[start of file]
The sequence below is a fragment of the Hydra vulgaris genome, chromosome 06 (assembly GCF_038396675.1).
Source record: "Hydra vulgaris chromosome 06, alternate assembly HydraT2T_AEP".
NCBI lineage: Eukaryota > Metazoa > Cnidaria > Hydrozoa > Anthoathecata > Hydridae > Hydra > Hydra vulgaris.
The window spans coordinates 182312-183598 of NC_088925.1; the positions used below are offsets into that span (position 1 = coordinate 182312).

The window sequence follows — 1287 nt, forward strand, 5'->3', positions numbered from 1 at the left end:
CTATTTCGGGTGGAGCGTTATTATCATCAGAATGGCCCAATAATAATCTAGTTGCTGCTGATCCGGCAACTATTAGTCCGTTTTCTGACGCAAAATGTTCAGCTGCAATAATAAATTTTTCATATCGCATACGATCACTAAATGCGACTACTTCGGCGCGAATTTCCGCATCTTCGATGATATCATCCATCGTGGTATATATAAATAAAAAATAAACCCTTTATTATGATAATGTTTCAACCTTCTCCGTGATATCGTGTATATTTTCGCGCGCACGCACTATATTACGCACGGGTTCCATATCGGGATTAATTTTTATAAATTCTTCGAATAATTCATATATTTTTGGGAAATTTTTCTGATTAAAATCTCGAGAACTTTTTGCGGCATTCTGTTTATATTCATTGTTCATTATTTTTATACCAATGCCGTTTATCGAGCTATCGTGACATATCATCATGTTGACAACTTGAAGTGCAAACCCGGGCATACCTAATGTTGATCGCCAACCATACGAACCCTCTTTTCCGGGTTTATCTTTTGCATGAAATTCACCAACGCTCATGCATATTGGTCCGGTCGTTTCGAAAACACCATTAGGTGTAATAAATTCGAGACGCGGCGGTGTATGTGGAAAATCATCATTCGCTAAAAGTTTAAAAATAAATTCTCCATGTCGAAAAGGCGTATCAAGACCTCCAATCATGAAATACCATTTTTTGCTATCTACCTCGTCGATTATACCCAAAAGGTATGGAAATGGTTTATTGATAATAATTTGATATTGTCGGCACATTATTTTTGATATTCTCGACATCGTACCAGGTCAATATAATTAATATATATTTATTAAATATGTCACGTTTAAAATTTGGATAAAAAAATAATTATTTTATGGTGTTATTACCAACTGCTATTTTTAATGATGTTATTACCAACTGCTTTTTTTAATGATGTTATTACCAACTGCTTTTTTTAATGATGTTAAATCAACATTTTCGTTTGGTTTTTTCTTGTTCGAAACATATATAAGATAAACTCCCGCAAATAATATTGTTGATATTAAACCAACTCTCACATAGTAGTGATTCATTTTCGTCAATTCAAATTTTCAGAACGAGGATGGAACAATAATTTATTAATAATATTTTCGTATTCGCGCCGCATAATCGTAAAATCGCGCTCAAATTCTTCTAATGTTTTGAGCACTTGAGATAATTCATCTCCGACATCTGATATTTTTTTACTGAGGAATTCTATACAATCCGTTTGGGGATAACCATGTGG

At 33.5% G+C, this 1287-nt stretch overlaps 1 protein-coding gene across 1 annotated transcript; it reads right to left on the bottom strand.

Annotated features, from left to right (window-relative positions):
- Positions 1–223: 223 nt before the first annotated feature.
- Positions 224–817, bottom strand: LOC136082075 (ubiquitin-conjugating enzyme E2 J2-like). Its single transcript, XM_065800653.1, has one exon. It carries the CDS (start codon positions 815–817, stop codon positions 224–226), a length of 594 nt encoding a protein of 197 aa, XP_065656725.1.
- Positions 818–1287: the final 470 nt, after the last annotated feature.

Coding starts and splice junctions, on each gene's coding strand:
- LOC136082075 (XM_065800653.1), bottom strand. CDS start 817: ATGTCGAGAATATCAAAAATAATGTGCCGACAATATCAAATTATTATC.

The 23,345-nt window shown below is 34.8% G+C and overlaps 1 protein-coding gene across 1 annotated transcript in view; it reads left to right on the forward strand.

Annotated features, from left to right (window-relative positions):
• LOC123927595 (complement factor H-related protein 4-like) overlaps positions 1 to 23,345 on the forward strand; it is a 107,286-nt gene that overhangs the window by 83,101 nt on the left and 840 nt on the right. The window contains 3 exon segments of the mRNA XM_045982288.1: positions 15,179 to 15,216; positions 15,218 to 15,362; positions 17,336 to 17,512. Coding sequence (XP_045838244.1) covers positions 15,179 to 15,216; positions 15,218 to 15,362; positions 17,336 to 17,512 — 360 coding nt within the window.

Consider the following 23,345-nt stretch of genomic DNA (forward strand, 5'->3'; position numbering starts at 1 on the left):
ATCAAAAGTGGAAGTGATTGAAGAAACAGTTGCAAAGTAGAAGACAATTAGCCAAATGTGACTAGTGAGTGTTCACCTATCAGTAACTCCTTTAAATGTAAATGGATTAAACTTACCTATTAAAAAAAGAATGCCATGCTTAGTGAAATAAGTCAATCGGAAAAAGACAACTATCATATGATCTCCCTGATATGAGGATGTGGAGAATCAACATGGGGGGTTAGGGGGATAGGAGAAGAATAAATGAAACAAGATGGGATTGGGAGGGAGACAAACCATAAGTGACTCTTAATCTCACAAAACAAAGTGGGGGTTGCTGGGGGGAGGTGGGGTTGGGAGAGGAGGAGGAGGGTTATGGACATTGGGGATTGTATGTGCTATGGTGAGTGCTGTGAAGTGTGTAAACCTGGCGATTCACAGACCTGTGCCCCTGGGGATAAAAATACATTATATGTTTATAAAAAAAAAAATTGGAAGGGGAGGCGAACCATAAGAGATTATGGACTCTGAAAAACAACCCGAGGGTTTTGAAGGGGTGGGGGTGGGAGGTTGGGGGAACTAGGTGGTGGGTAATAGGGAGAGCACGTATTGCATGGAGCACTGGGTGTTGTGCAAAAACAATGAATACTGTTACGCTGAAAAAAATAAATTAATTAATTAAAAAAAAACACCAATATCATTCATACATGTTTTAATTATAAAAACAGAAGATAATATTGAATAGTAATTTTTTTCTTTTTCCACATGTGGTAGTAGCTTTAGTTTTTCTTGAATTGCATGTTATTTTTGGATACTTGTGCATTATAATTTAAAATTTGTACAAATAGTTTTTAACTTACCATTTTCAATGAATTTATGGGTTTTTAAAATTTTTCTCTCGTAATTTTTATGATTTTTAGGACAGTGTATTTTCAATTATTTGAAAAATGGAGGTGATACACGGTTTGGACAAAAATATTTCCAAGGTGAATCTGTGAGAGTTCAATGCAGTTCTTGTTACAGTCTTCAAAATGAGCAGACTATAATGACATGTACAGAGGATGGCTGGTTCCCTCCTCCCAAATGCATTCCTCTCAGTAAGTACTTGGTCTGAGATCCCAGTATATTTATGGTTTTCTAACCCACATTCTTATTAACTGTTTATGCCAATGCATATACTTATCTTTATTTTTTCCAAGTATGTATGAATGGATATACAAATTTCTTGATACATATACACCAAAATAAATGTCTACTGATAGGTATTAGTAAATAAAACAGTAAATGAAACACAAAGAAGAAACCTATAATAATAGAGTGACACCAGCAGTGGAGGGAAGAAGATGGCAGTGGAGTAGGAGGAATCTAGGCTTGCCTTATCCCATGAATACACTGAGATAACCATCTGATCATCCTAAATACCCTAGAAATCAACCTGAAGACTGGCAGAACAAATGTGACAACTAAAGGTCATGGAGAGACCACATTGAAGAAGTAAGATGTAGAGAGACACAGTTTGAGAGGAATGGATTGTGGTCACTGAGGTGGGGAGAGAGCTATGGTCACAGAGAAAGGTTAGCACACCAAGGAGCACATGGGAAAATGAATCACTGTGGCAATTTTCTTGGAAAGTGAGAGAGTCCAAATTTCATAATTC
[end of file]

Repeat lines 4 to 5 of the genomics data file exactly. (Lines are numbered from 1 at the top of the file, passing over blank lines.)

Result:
The window spans coordinates 182312-183598 of NC_088925.1; the positions used below are offsets into that span (position 1 = coordinate 182312).

The window sequence follows — 1287 nt, forward strand, 5'->3', positions numbered from 1 at the left end: